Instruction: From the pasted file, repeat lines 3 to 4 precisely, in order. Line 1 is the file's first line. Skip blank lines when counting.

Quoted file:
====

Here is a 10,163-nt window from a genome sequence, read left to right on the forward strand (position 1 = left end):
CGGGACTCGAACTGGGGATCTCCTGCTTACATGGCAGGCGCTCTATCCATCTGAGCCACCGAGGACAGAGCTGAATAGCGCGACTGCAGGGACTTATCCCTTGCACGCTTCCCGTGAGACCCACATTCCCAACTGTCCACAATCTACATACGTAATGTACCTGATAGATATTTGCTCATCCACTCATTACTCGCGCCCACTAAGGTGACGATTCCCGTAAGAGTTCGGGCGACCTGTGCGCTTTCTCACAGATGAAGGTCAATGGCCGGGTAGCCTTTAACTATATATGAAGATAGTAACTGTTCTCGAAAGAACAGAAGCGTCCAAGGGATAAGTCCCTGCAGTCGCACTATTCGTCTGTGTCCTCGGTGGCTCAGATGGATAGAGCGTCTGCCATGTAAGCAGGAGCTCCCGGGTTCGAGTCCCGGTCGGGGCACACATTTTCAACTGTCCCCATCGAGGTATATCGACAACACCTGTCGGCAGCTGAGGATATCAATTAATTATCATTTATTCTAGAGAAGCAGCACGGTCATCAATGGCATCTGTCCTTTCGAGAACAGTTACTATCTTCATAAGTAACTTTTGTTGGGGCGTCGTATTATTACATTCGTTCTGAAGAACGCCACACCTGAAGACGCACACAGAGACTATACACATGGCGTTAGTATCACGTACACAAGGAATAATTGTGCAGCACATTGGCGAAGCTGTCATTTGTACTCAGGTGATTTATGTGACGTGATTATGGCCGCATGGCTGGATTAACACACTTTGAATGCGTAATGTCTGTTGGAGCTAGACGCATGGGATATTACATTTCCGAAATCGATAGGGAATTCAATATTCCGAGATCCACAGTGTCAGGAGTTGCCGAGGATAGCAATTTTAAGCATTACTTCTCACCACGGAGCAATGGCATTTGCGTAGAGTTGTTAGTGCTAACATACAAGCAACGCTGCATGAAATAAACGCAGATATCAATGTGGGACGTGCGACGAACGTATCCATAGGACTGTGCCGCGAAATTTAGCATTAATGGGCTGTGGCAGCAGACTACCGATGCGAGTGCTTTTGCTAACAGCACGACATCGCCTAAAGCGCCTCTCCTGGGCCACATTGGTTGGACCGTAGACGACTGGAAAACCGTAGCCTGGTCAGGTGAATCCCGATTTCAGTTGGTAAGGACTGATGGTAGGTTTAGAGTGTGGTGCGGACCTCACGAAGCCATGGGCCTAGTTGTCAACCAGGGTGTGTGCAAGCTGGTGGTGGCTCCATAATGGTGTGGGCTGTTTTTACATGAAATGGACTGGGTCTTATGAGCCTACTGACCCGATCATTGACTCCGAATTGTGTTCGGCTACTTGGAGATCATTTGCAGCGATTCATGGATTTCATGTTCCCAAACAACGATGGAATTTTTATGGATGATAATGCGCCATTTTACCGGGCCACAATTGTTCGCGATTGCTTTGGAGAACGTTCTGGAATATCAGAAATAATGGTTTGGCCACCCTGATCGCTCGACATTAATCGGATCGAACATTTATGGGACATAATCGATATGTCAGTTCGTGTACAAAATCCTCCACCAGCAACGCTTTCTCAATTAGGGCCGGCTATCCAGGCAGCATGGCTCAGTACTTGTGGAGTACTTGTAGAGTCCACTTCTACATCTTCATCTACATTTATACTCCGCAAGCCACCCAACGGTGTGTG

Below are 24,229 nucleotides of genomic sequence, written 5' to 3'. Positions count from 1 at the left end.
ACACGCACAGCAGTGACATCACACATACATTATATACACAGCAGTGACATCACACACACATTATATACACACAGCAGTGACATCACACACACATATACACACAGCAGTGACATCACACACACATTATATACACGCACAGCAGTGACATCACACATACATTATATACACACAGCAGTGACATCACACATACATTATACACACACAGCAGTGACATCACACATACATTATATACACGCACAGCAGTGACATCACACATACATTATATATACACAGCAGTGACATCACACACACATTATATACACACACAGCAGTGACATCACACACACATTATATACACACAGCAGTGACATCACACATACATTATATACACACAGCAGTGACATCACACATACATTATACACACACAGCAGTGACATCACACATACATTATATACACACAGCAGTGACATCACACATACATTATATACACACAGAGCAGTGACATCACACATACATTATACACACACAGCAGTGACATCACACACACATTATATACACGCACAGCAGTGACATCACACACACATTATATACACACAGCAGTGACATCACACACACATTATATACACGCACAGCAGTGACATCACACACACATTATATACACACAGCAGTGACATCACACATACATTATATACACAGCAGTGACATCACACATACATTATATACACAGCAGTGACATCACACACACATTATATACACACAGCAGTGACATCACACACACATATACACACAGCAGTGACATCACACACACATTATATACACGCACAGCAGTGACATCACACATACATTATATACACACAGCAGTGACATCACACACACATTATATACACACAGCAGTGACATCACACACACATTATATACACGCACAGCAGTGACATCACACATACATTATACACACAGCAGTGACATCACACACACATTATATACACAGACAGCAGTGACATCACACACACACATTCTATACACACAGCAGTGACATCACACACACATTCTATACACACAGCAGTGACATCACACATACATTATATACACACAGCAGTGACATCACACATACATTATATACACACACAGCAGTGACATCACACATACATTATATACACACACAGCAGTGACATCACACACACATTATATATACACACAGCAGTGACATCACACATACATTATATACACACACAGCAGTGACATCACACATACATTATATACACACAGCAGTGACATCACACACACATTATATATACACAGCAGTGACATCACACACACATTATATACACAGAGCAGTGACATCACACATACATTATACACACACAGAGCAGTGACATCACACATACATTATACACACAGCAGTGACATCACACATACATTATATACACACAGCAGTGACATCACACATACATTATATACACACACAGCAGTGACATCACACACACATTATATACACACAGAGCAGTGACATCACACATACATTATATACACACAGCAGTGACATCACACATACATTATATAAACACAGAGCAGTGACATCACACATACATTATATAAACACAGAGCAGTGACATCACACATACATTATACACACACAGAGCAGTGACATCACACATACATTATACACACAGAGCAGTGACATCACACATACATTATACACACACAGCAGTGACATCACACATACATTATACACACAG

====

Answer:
Below are 24,229 nucleotides of genomic sequence, written 5' to 3'. Positions count from 1 at the left end.
ACACGCACAGCAGTGACATCACACATACATTATATACACAGCAGTGACATCACACACACATTATATACACACAGCAGTGACATCACACACACATATACACACAGCAGTGACATCACACACACATTATATACACGCACAGCAGTGACATCACACATACATTATATACACACAGCAGTGACATCACACATACATTATACACACACAGCAGTGACATCACACATACATTATATACACGCACAGCAGTGACATCACACATACATTATATATACACAGCAGTGACATCACACACACATTATATACACACACAGCAGTGACATCACACACACATTATATACACACAGCAGTGACATCACACATACATTATATACACACAGCAGTGACATCACACATACATTATACACACACAGCAGTGACATCACACATACATTATATACACACAGCAGTGACATCACACATACATTATATACACACAGAGCAGTGACATCACACATACATTATACACACACAGCAGTGACATCACACACACATTATATACACGCACAGCAGTGACATCACACACACATTATATACACACAGCAGTGACATCACACACACATTATATACACGCACAGCAGTGACATCACACACACATTATATACACACAGCAGTGACATCACACATACATTATATACACAGCAGTGACATCACACATACATTATATACACAGCAGTGACATCACACACACATTATATACACACAGCAGTGACATCACACACACATATACACACAGCAGTGACATCACACACACATTATATACACGCACAGCAGTGACATCACACATACATTATATACACACAGCAGTGACATCACACACACATTATATACACACAGCAGTGACATCACACACACATTATATACACGCACAGCAGTGACATCACACATACATTATACACACAGCAGTGACATCACACACACATTATATACACAGACAGCAGTGACATCACACACACACATTCTATACACACAGCAGTGACATCACACACACATTCTATACACACAGCAGTGACATCACACATACATTATATACACACAGCAGTGACATCACACATACATTATATACACACACAGCAGTGACATCACACATACATTATATACACACACAGCAGTGACATCACACACACATTATATATACACACAGCAGTGACATCACACATACATTATATACACACACAGCAGTGACATCACACATACATTATATACACACAGCAGTGACATCACACACACATTATATATACACAGCAGTGACATCACACACACATTATATACACAGAGCAGTGACATCACACATACATTATACACACACAGAGCAGTGACATCACACATACATTATACACACAGCAGTGACATCACACATACATTATATACACACAGCAGTGACATCACACATACATTATATACACACACAGCAGTGACATCACACACACATTATATACACACAGAGCAGTGACATCACACATACATTATATACACACAGCAGTGACATCACACATACATTATATAAACACAGAGCAGTGACATCACACATACATTATATAAACACAGAGCAGTGACATCACACATACATTATACACACACAGAGCAGTGACATCACACATACATTATACACACAGAGCAGTGACATCACACATACATTATACACACACAGCAGTGACATCACACATACATTATACACACAG